Dear Wayne and Wanda,
I recently was introduced to a guy who works in the same industry as I do (hotels, hospitality, etc.) at an employee mixer. We don't work at the same hotel but we do have basically the same job, so there was a lot to talk about. In fact, I really didn't want the conversation to end, so I was happy when he asked for my card and even happier when he emailed me the same day to say how great it was to chat and that we should grab lunch sometime.
A couple of weeks passed and he emailed again. I wrote back. After a few back-and-forths, we set up a lunch appointment for that Friday. I told a friend about it and she asked, "Is this a date or a business meeting?" I didn't know the answer -- and I still don't! I guess I hoped the lunch was a date. He seemed nervous, we talked mostly about personal stuff instead of work and he insisted on paying, saying I could pay "next time" and suggested maybe we could get dinner instead so we could enjoy some wine.
That was weeks ago. He has sent a couple of emails here and there about how busy he is with the cruise ship season starting (don't I know it) and all the tourists coming in. I've been busy too. But I've still had time for lunch or dinner. I really wanted that first meeting to be a date because this guy is cute and interesting and seemed really fun. We're both in our mid-20s and I thought it might be the start of something. Yet his lack of urgency has me thinking maybe this was just a business meeting in his eyes. I don't know how to figure out what he's thinking -- if anything at all. Was it a date or just business? Is there any hope here? Help.
-- Business or Personal?
Wanda says: Remember back in the day when you liked someone and you'd have to wait until you got home to check your answering machine to see if they called? And if they did, you'd probably wait a day or two to call them back? There was no email, no cellphones, no texting or tweeting or IMing. Relationships moved at a slower pace and correspondence was not nearly as rushed or immediate.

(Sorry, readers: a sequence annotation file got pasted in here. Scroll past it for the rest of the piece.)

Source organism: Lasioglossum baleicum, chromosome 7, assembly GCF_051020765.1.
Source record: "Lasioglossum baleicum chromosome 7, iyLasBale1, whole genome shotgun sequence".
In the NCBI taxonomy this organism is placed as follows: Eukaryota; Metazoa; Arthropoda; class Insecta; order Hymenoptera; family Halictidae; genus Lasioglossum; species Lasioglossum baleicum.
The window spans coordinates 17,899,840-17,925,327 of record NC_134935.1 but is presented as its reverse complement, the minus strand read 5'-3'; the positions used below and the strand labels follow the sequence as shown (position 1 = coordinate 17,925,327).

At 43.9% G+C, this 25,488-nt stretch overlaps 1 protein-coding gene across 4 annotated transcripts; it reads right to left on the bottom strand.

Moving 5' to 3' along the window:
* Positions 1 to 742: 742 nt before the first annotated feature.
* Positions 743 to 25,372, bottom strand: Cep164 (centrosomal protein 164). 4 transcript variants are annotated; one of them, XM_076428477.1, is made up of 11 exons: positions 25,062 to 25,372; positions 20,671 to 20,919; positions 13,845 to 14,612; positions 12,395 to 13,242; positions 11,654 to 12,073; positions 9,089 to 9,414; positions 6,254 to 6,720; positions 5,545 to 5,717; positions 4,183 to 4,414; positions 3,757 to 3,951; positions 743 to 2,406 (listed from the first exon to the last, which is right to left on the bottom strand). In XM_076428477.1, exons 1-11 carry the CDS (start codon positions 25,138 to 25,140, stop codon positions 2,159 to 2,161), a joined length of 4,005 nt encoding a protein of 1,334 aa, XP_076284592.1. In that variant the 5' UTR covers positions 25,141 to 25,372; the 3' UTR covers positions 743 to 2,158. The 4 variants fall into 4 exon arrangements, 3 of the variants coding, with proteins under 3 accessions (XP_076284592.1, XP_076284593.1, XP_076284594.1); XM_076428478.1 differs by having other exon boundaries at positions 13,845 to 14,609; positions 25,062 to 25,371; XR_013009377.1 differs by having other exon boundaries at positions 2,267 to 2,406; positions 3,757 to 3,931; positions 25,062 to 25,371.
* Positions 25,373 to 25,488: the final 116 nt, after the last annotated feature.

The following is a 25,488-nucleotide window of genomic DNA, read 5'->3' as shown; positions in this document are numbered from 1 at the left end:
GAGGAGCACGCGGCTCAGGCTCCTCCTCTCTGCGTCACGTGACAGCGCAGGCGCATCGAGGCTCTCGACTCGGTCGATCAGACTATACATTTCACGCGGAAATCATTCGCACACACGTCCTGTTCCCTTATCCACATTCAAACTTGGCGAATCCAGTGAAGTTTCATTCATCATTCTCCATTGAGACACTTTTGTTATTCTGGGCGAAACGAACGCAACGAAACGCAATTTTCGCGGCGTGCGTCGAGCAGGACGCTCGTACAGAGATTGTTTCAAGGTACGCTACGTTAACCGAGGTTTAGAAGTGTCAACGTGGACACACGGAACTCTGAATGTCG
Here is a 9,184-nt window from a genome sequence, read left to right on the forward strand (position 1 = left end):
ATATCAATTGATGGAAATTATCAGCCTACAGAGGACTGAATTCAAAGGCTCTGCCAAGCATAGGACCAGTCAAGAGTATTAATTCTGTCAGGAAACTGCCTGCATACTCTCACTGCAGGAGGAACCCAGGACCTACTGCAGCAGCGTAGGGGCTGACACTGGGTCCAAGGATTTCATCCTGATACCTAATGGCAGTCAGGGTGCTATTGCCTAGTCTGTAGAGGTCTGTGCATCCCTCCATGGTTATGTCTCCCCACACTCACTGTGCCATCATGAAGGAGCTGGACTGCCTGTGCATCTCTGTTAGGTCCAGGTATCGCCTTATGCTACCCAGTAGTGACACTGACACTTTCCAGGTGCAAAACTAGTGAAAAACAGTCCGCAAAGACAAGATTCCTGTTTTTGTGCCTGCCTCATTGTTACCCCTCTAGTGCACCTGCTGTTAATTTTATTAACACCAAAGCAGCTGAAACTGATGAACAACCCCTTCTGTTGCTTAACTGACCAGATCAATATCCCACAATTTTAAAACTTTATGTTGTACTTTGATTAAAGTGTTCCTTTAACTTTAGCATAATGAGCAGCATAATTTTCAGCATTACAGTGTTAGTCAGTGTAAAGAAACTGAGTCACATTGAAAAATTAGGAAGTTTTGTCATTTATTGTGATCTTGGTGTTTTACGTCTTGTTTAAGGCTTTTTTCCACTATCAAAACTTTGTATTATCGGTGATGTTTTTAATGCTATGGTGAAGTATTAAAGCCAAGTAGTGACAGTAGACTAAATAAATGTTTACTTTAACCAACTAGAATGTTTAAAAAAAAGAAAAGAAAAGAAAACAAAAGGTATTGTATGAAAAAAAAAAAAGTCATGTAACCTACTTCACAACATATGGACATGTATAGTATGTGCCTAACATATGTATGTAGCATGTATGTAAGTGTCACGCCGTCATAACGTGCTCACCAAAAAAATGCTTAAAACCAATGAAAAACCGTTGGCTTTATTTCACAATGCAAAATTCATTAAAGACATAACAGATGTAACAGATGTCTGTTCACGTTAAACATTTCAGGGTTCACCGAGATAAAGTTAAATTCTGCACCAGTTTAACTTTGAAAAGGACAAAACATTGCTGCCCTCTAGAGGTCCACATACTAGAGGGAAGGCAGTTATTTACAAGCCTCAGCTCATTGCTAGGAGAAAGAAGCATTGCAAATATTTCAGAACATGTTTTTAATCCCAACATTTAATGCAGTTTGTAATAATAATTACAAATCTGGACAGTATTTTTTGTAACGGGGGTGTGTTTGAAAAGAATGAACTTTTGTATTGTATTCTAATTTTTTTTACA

Those days are over.
In this day and age, when you're into someone, you move. Because if you don't, someone else will. It's survival of the fittest and fastest, and as a result, if someone's into you, you will hear from them. I don't care how busy you are at work: it takes 10 seconds to send a text.
This guy sounds nice enough, like someone who might become a solid casual friend over time, like someone with whom you definitely have professional overlap and could swap war stories over occasional happy hour appetizer platters. But boyfriend material? Sorry to say it, but his inaction speaks volumes: he's just not that into you.
Wayne says: Inaction? Wanda, homie already asked homegirl out, took her out on a nice date, was a perfectly charming gentleman, carried on personable conversation, picked up the tab and continued to communicate with her afterward. Sounds like a lot of action and an excellent first date to me. And he's keeping the doors open for more. But I'm guessing he's also very, very busy and wondering whether she has any real interest in him and is willing to do more than just email and text.
Yes, it's your turn to ask him out, Miss Business/Personal. I know -- it isn't as old-fashioned as "The Notebook" or (enter old-school rom-com here). But, like Wanda said, "those days are over" and you need to change, too. Be aggressive. Dial up the urgency. Pick up your personal texting and emailing device and tap the telephone option -- yes, they are telephones, too! Call him and tell him you'd like to take him on a date. This weekend. You've already picked the spots and you're paying.
Now that oughta clear up his level of interest in you pretty quickly, right? And it will also give you a sense of control of your dating life, versus waiting for someone else to determine it for you. Go get him, girl!
• Wanda is a wise person who has loved, lost and been to therapy. Wayne is a wise guy who has no use for therapy. Send them your questions and thoughts at firstname.lastname@example.org.